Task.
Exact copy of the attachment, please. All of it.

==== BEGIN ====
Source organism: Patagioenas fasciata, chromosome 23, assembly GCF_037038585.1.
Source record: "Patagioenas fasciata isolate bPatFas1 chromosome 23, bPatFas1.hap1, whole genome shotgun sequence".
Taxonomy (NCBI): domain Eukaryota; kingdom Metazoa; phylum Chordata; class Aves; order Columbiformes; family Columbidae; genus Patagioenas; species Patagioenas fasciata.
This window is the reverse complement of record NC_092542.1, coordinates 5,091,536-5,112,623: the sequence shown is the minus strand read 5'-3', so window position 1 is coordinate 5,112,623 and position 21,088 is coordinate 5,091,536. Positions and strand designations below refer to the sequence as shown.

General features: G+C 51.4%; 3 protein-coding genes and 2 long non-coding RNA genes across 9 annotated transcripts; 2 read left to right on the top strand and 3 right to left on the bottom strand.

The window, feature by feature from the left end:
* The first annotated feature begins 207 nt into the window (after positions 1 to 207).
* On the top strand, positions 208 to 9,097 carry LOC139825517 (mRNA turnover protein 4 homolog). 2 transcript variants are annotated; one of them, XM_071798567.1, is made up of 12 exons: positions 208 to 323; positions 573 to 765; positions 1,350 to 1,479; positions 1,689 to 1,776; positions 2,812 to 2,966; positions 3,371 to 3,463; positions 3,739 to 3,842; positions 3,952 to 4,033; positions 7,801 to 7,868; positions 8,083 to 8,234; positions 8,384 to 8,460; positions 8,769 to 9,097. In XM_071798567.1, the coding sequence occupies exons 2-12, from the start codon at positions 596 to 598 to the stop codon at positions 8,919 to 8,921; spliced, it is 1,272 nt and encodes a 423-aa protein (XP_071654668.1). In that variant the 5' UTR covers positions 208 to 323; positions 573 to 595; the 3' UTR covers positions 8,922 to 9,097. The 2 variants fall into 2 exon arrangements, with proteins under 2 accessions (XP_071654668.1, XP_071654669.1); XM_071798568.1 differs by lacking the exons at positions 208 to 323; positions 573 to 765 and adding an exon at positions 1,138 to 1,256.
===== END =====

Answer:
Source organism: Patagioenas fasciata, chromosome 23, assembly GCF_037038585.1.
Source record: "Patagioenas fasciata isolate bPatFas1 chromosome 23, bPatFas1.hap1, whole genome shotgun sequence".
Taxonomy (NCBI): domain Eukaryota; kingdom Metazoa; phylum Chordata; class Aves; order Columbiformes; family Columbidae; genus Patagioenas; species Patagioenas fasciata.
This window is the reverse complement of record NC_092542.1, coordinates 5,091,536-5,112,623: the sequence shown is the minus strand read 5'-3', so window position 1 is coordinate 5,112,623 and position 21,088 is coordinate 5,091,536. Positions and strand designations below refer to the sequence as shown.

General features: G+C 51.4%; 3 protein-coding genes and 2 long non-coding RNA genes across 9 annotated transcripts; 2 read left to right on the top strand and 3 right to left on the bottom strand.

The window, feature by feature from the left end:
* The first annotated feature begins 207 nt into the window (after positions 1 to 207).
* On the top strand, positions 208 to 9,097 carry LOC139825517 (mRNA turnover protein 4 homolog). 2 transcript variants are annotated; one of them, XM_071798567.1, is made up of 12 exons: positions 208 to 323; positions 573 to 765; positions 1,350 to 1,479; positions 1,689 to 1,776; positions 2,812 to 2,966; positions 3,371 to 3,463; positions 3,739 to 3,842; positions 3,952 to 4,033; positions 7,801 to 7,868; positions 8,083 to 8,234; positions 8,384 to 8,460; positions 8,769 to 9,097. In XM_071798567.1, the coding sequence occupies exons 2-12, from the start codon at positions 596 to 598 to the stop codon at positions 8,919 to 8,921; spliced, it is 1,272 nt and encodes a 423-aa protein (XP_071654668.1). In that variant the 5' UTR covers positions 208 to 323; positions 573 to 595; the 3' UTR covers positions 8,922 to 9,097. The 2 variants fall into 2 exon arrangements, with proteins under 2 accessions (XP_071654668.1, XP_071654669.1); XM_071798568.1 differs by lacking the exons at positions 208 to 323; positions 573 to 765 and adding an exon at positions 1,138 to 1,256.